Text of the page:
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Thread: Sugar Daddies

  1. #1
    Havakasha is offline
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    Sugar Daddies

    http://nymag.com/news/frank-rich/con...donors-2012-4/


    Sugar Daddies
    The old, white, rich men who are buying this election.

    By Frank Rich Published Apr 22, 2012 ShareThis

    If you want to appreciate what Barack Obama is up against in 2012, forget about the front man who is his nominal opponent and look instead at the Republican billionaires buying the ammunition for the battles ahead. A representative example is Harold Simmons, an 80-year-old Texan who dumped some $15 million into the campaign before primary season had ended. Reminiscing about 2008, when he bankrolled an ad blitz to tar the Democrats with the former radical Bill Ayers, Simmons told The Wall Street Journal, “If we had run more ads, we could have killed Obama.” It is not a mistake he intends to make a second time. The $15 million Simmons had spent by late February dwarfs the $2.8 million he allotted to the Ayers takedown and the $3 million he contributed to the Swift Boat Veterans demolition of John Kerry four years before that. Imagine the cash that will flow now that the GOP sideshows are over and the president is firmly in Simmons’s crosshairs.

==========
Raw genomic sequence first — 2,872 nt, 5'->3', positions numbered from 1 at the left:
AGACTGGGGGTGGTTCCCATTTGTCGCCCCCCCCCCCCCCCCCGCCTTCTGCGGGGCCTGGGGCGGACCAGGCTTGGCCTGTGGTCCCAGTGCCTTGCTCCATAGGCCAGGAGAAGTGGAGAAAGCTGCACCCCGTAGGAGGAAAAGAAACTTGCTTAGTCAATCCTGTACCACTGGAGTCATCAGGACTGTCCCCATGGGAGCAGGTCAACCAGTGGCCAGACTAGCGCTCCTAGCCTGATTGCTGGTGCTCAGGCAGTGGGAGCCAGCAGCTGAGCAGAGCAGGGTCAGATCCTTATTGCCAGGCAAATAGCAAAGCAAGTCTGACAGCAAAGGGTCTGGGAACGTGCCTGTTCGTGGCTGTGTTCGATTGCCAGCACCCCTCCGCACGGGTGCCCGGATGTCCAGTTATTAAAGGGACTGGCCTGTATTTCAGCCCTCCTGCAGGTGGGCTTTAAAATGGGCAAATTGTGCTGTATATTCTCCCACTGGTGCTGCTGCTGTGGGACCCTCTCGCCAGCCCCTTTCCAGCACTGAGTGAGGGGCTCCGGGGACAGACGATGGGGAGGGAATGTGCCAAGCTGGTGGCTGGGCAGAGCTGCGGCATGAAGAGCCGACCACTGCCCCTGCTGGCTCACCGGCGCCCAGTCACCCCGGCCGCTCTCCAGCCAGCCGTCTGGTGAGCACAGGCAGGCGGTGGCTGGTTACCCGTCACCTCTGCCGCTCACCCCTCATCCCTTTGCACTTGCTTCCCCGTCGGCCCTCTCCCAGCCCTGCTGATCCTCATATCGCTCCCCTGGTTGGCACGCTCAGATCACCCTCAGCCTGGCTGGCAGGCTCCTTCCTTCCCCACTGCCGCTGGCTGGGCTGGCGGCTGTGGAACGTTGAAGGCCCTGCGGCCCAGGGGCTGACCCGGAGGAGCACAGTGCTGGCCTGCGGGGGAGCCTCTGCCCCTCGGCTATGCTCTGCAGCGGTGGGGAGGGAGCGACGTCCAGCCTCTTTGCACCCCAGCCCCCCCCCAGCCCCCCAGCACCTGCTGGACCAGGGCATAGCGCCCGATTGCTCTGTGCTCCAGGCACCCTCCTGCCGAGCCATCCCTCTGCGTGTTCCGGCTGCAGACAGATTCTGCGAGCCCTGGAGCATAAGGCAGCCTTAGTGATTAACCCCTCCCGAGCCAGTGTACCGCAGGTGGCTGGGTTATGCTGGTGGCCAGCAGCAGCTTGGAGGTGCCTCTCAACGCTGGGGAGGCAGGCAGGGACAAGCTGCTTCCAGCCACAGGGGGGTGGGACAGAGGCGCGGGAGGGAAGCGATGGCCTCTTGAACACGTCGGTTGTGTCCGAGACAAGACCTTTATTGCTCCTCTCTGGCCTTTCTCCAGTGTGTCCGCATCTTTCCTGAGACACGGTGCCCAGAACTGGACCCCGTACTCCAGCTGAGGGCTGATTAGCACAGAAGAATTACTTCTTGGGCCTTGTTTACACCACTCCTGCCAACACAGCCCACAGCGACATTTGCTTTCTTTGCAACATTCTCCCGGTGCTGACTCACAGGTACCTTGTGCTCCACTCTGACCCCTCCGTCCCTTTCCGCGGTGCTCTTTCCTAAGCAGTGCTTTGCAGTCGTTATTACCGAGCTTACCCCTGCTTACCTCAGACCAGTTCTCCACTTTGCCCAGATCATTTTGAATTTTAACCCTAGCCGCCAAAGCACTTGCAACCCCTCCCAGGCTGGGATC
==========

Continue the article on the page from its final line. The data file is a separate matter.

His use of the verb killed was meant in jest, of course, much as Foster Friess ($1.8 million in known contributions, and counting) was joking when he suggested that “gals” could practice birth control by putting Bayer aspirin between their knees. America’s billionaires are such cards! And we had better get used to their foibles and funny bones. Whatever else happens in 2012, it will go down as the Year of the Sugar Daddy. Inflamed by Obama-hatred, awash in self-pity, and empowered by myriad indulgent court and Federal Election Commission rulings, an outsize posse of superrich white men will spend whatever it takes to have its way with the body politic and, if victorious, with the country itself. Given the advanced age of most of this cohort, 2012 may be seen as the election in which the geezer empire struck back.